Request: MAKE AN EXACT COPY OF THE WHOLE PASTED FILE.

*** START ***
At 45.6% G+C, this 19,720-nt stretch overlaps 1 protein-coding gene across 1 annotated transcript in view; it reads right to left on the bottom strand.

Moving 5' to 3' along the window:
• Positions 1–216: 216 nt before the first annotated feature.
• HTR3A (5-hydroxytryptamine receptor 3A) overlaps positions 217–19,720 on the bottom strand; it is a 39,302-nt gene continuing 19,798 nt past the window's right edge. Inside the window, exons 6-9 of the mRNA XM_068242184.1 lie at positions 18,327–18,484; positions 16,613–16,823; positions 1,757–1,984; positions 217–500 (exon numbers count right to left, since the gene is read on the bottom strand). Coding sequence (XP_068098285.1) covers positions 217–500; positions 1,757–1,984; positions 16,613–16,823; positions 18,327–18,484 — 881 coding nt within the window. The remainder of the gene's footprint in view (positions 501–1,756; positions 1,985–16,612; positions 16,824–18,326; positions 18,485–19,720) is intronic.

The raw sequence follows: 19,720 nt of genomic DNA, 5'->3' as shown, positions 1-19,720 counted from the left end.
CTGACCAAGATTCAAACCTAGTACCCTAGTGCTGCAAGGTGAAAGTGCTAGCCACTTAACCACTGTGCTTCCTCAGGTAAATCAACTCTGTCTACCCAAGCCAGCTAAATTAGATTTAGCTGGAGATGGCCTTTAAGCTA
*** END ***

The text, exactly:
At 45.6% G+C, this 19,720-nt stretch overlaps 1 protein-coding gene across 1 annotated transcript in view; it reads right to left on the bottom strand.

Moving 5' to 3' along the window:
• Positions 1–216: 216 nt before the first annotated feature.
• HTR3A (5-hydroxytryptamine receptor 3A) overlaps positions 217–19,720 on the bottom strand; it is a 39,302-nt gene continuing 19,798 nt past the window's right edge. Inside the window, exons 6-9 of the mRNA XM_068242184.1 lie at positions 18,327–18,484; positions 16,613–16,823; positions 1,757–1,984; positions 217–500 (exon numbers count right to left, since the gene is read on the bottom strand). Coding sequence (XP_068098285.1) covers positions 217–500; positions 1,757–1,984; positions 16,613–16,823; positions 18,327–18,484 — 881 coding nt within the window. The remainder of the gene's footprint in view (positions 501–1,756; positions 1,985–16,612; positions 16,824–18,326; positions 18,485–19,720) is intronic.

The raw sequence follows: 19,720 nt of genomic DNA, 5'->3' as shown, positions 1-19,720 counted from the left end.
CTGACCAAGATTCAAACCTAGTACCCTAGTGCTGCAAGGTGAAAGTGCTAGCCACTTAACCACTGTGCTTCCTCAGGTAAATCAACTCTGTCTACCCAAGCCAGCTAAATTAGATTTAGCTGGAGATGGCCTTTAAGCTA